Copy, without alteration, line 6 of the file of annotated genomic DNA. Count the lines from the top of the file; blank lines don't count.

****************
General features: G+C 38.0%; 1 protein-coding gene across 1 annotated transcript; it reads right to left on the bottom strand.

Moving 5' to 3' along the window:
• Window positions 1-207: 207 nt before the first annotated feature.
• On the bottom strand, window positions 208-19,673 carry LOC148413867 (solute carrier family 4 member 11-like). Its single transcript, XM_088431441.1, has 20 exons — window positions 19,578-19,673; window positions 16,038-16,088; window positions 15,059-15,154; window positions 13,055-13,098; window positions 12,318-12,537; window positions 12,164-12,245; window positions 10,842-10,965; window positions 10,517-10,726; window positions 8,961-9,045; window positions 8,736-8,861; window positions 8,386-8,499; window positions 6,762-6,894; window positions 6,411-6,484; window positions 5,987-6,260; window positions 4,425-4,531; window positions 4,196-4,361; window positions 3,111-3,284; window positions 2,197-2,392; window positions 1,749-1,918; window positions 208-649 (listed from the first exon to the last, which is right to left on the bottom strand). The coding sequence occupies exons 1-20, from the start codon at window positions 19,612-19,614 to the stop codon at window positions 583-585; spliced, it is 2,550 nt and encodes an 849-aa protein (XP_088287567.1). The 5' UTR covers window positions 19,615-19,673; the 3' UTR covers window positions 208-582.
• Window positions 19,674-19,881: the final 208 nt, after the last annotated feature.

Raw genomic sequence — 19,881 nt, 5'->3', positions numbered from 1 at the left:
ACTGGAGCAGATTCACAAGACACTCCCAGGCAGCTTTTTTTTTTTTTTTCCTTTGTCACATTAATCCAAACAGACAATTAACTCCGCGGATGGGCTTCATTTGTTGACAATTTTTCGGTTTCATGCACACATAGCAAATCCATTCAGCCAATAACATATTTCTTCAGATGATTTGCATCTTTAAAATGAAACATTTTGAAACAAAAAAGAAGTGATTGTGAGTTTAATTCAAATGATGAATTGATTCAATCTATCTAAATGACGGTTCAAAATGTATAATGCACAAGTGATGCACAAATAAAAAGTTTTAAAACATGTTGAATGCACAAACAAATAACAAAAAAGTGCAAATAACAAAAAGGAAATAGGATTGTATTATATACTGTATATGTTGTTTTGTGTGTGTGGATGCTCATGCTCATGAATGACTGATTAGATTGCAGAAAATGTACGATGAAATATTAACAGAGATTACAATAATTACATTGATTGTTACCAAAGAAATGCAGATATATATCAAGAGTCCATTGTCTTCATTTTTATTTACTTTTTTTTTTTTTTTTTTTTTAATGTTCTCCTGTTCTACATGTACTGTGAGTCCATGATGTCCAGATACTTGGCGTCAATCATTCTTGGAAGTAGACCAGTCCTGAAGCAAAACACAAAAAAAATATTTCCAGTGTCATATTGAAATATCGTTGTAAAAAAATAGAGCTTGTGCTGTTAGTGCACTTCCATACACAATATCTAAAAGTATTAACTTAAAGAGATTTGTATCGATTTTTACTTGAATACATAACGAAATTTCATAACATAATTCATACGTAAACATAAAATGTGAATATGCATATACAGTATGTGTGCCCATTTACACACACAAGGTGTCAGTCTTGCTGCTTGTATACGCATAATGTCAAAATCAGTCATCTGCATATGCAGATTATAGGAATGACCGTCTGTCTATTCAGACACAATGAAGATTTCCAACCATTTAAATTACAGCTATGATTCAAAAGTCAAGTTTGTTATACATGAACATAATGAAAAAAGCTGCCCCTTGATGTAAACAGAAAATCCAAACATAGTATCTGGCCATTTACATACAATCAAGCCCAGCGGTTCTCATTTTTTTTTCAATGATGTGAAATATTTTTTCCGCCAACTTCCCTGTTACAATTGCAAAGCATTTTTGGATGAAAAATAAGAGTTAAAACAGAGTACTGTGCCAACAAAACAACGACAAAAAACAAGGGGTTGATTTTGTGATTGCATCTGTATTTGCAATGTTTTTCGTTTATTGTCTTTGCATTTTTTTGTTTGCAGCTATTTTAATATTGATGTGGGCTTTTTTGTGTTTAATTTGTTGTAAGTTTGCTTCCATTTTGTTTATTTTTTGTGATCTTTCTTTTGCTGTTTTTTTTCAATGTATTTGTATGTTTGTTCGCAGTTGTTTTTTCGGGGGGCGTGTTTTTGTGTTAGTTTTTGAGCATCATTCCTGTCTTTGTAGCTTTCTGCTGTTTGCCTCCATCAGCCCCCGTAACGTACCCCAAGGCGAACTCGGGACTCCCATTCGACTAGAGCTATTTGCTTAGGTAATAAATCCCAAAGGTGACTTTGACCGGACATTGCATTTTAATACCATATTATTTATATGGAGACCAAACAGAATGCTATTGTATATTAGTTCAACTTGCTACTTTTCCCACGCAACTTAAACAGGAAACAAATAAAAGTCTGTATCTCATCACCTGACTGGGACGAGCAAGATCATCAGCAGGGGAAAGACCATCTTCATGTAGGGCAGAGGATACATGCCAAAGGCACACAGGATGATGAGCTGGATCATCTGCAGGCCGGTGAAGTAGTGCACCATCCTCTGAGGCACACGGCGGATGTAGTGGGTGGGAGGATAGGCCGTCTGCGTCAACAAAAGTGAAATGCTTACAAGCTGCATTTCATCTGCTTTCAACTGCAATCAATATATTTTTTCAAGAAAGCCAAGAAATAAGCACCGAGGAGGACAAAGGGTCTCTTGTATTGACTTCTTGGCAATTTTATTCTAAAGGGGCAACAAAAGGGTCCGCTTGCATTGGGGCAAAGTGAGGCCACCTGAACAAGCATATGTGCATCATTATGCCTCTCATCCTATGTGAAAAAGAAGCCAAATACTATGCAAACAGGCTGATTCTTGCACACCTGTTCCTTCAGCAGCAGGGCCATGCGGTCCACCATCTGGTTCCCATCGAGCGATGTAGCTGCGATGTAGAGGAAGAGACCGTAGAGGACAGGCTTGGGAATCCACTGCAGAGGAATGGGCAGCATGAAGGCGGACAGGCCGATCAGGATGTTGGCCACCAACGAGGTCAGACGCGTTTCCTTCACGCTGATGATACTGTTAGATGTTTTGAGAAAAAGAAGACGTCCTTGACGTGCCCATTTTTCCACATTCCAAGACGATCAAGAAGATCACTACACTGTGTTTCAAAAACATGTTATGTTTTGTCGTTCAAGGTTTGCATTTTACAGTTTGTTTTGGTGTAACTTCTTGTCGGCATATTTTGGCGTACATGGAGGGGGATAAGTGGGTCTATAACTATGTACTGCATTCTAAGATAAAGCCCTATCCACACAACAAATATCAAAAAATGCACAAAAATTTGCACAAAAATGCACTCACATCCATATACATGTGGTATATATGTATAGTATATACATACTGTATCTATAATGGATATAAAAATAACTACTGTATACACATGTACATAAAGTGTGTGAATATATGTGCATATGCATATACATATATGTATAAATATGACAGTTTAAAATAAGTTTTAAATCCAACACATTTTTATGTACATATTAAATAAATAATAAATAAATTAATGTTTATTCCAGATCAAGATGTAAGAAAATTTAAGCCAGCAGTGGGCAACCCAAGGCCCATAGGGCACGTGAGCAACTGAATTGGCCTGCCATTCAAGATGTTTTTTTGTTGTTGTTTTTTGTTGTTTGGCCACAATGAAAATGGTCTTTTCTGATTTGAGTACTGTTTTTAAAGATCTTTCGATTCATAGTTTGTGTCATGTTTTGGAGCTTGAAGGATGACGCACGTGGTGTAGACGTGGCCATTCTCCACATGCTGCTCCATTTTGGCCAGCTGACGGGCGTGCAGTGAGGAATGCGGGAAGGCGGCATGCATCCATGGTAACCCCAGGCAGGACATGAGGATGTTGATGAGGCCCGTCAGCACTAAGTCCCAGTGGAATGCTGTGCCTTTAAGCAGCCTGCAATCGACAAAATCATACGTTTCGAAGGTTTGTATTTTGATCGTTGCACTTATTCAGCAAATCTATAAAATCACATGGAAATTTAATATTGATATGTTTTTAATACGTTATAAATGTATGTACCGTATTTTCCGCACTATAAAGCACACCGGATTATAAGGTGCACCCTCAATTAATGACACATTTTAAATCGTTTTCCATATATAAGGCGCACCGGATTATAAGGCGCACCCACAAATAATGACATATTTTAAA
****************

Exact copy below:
Raw genomic sequence — 19,881 nt, 5'->3', positions numbered from 1 at the left: